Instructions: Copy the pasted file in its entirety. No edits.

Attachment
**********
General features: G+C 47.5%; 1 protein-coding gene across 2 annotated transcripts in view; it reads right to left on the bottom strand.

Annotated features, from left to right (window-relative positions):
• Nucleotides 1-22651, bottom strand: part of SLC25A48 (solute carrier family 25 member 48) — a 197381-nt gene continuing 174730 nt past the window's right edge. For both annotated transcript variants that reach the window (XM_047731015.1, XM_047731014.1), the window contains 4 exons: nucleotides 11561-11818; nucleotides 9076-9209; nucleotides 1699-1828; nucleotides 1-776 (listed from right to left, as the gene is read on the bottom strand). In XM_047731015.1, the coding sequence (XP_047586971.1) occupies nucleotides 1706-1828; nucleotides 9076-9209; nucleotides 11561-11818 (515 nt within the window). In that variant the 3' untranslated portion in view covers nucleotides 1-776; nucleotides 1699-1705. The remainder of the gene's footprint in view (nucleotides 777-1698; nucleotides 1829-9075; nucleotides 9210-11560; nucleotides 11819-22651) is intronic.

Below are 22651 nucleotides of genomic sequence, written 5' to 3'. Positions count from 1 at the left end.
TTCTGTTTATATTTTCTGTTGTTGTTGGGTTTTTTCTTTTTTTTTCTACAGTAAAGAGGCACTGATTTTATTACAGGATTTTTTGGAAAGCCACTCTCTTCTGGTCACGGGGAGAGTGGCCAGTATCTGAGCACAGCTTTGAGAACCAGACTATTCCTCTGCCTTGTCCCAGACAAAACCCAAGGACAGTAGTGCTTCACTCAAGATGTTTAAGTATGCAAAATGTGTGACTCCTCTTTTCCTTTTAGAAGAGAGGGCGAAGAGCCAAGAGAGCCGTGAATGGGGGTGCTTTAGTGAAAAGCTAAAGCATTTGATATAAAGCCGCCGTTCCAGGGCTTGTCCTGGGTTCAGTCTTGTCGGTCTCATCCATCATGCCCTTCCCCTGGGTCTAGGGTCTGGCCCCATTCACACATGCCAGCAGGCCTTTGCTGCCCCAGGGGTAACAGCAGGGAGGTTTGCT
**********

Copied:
General features: G+C 47.5%; 1 protein-coding gene across 2 annotated transcripts in view; it reads right to left on the bottom strand.

Annotated features, from left to right (window-relative positions):
• Nucleotides 1-22651, bottom strand: part of SLC25A48 (solute carrier family 25 member 48) — a 197381-nt gene continuing 174730 nt past the window's right edge. For both annotated transcript variants that reach the window (XM_047731015.1, XM_047731014.1), the window contains 4 exons: nucleotides 11561-11818; nucleotides 9076-9209; nucleotides 1699-1828; nucleotides 1-776 (listed from right to left, as the gene is read on the bottom strand). In XM_047731015.1, the coding sequence (XP_047586971.1) occupies nucleotides 1706-1828; nucleotides 9076-9209; nucleotides 11561-11818 (515 nt within the window). In that variant the 3' untranslated portion in view covers nucleotides 1-776; nucleotides 1699-1705. The remainder of the gene's footprint in view (nucleotides 777-1698; nucleotides 1829-9075; nucleotides 9210-11560; nucleotides 11819-22651) is intronic.

Below are 22651 nucleotides of genomic sequence, written 5' to 3'. Positions count from 1 at the left end.
TTCTGTTTATATTTTCTGTTGTTGTTGGGTTTTTTCTTTTTTTTTCTACAGTAAAGAGGCACTGATTTTATTACAGGATTTTTTGGAAAGCCACTCTCTTCTGGTCACGGGGAGAGTGGCCAGTATCTGAGCACAGCTTTGAGAACCAGACTATTCCTCTGCCTTGTCCCAGACAAAACCCAAGGACAGTAGTGCTTCACTCAAGATGTTTAAGTATGCAAAATGTGTGACTCCTCTTTTCCTTTTAGAAGAGAGGGCGAAGAGCCAAGAGAGCCGTGAATGGGGGTGCTTTAGTGAAAAGCTAAAGCATTTGATATAAAGCCGCCGTTCCAGGGCTTGTCCTGGGTTCAGTCTTGTCGGTCTCATCCATCATGCCCTTCCCCTGGGTCTAGGGTCTGGCCCCATTCACACATGCCAGCAGGCCTTTGCTGCCCCAGGGGTAACAGCAGGGAGGTTTGCT